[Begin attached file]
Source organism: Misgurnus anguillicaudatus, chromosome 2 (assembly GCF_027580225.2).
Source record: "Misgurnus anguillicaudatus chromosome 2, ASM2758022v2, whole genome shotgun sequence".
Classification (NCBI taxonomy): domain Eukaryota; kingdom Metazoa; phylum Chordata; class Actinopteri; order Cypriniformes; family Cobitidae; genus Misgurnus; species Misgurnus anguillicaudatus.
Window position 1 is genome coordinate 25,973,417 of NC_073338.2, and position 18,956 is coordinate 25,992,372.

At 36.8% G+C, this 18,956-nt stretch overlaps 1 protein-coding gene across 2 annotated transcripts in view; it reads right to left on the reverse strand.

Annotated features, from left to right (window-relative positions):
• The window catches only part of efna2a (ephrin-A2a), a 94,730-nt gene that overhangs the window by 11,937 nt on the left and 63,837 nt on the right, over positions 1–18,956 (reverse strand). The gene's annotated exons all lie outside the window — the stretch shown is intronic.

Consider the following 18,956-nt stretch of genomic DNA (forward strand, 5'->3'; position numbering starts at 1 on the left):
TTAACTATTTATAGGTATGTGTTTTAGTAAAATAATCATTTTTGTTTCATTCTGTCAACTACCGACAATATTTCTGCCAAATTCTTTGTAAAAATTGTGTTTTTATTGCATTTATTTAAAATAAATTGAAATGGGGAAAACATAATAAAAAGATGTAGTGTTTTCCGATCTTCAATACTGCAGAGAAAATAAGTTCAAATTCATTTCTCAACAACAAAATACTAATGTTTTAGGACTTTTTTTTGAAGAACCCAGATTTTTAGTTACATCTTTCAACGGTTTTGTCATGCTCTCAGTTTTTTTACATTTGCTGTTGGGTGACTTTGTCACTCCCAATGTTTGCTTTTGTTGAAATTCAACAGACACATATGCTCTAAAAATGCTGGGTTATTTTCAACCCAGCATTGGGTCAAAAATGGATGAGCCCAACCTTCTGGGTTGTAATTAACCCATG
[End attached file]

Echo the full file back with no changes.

Source organism: Misgurnus anguillicaudatus, chromosome 2 (assembly GCF_027580225.2).
Source record: "Misgurnus anguillicaudatus chromosome 2, ASM2758022v2, whole genome shotgun sequence".
Classification (NCBI taxonomy): domain Eukaryota; kingdom Metazoa; phylum Chordata; class Actinopteri; order Cypriniformes; family Cobitidae; genus Misgurnus; species Misgurnus anguillicaudatus.
Window position 1 is genome coordinate 25,973,417 of NC_073338.2, and position 18,956 is coordinate 25,992,372.

At 36.8% G+C, this 18,956-nt stretch overlaps 1 protein-coding gene across 2 annotated transcripts in view; it reads right to left on the reverse strand.

Annotated features, from left to right (window-relative positions):
• The window catches only part of efna2a (ephrin-A2a), a 94,730-nt gene that overhangs the window by 11,937 nt on the left and 63,837 nt on the right, over positions 1–18,956 (reverse strand). The gene's annotated exons all lie outside the window — the stretch shown is intronic.

Consider the following 18,956-nt stretch of genomic DNA (forward strand, 5'->3'; position numbering starts at 1 on the left):
TTAACTATTTATAGGTATGTGTTTTAGTAAAATAATCATTTTTGTTTCATTCTGTCAACTACCGACAATATTTCTGCCAAATTCTTTGTAAAAATTGTGTTTTTATTGCATTTATTTAAAATAAATTGAAATGGGGAAAACATAATAAAAAGATGTAGTGTTTTCCGATCTTCAATACTGCAGAGAAAATAAGTTCAAATTCATTTCTCAACAACAAAATACTAATGTTTTAGGACTTTTTTTTGAAGAACCCAGATTTTTAGTTACATCTTTCAACGGTTTTGTCATGCTCTCAGTTTTTTTACATTTGCTGTTGGGTGACTTTGTCACTCCCAATGTTTGCTTTTGTTGAAATTCAACAGACACATATGCTCTAAAAATGCTGGGTTATTTTCAACCCAGCATTGGGTCAAAAATGGATGAGCCCAACCTTCTGGGTTGTAATTAACCCATG